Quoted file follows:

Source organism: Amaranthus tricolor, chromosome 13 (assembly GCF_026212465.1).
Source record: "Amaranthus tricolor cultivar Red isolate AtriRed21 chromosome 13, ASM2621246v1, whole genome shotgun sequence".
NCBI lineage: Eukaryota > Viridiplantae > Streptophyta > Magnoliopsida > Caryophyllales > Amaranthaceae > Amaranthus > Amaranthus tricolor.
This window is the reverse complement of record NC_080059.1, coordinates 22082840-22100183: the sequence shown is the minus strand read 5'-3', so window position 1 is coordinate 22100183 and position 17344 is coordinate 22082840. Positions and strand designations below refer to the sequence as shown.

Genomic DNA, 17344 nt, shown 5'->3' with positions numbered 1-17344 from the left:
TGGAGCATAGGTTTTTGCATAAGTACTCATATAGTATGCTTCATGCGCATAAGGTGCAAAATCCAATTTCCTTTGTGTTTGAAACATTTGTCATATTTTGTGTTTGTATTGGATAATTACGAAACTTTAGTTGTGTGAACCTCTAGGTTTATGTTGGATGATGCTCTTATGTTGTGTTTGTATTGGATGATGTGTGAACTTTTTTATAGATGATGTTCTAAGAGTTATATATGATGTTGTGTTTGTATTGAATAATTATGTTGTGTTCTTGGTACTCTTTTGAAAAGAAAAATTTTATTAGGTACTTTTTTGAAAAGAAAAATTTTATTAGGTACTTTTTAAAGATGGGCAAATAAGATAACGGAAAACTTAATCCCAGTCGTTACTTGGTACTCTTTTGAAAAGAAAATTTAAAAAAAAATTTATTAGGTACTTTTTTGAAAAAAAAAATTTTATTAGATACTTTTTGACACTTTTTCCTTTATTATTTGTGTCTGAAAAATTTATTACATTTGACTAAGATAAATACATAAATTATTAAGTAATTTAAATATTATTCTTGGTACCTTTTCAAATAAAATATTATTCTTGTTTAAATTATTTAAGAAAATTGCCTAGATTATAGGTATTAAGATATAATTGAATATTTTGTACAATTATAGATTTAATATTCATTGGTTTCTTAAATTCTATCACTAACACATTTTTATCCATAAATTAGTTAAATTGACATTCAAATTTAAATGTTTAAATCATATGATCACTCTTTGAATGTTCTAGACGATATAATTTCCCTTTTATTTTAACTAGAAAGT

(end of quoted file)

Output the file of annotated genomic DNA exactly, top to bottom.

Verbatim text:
Source organism: Amaranthus tricolor, chromosome 13 (assembly GCF_026212465.1).
Source record: "Amaranthus tricolor cultivar Red isolate AtriRed21 chromosome 13, ASM2621246v1, whole genome shotgun sequence".
NCBI lineage: Eukaryota > Viridiplantae > Streptophyta > Magnoliopsida > Caryophyllales > Amaranthaceae > Amaranthus > Amaranthus tricolor.
This window is the reverse complement of record NC_080059.1, coordinates 22082840-22100183: the sequence shown is the minus strand read 5'-3', so window position 1 is coordinate 22100183 and position 17344 is coordinate 22082840. Positions and strand designations below refer to the sequence as shown.

Genomic DNA, 17344 nt, shown 5'->3' with positions numbered 1-17344 from the left:
TGGAGCATAGGTTTTTGCATAAGTACTCATATAGTATGCTTCATGCGCATAAGGTGCAAAATCCAATTTCCTTTGTGTTTGAAACATTTGTCATATTTTGTGTTTGTATTGGATAATTACGAAACTTTAGTTGTGTGAACCTCTAGGTTTATGTTGGATGATGCTCTTATGTTGTGTTTGTATTGGATGATGTGTGAACTTTTTTATAGATGATGTTCTAAGAGTTATATATGATGTTGTGTTTGTATTGAATAATTATGTTGTGTTCTTGGTACTCTTTTGAAAAGAAAAATTTTATTAGGTACTTTTTTGAAAAGAAAAATTTTATTAGGTACTTTTTAAAGATGGGCAAATAAGATAACGGAAAACTTAATCCCAGTCGTTACTTGGTACTCTTTTGAAAAGAAAATTTAAAAAAAAATTTATTAGGTACTTTTTTGAAAAAAAAAATTTTATTAGATACTTTTTGACACTTTTTCCTTTATTATTTGTGTCTGAAAAATTTATTACATTTGACTAAGATAAATACATAAATTATTAAGTAATTTAAATATTATTCTTGGTACCTTTTCAAATAAAATATTATTCTTGTTTAAATTATTTAAGAAAATTGCCTAGATTATAGGTATTAAGATATAATTGAATATTTTGTACAATTATAGATTTAATATTCATTGGTTTCTTAAATTCTATCACTAACACATTTTTATCCATAAATTAGTTAAATTGACATTCAAATTTAAATGTTTAAATCATATGATCACTCTTTGAATGTTCTAGACGATATAATTTCCCTTTTATTTTAACTAGAAAGT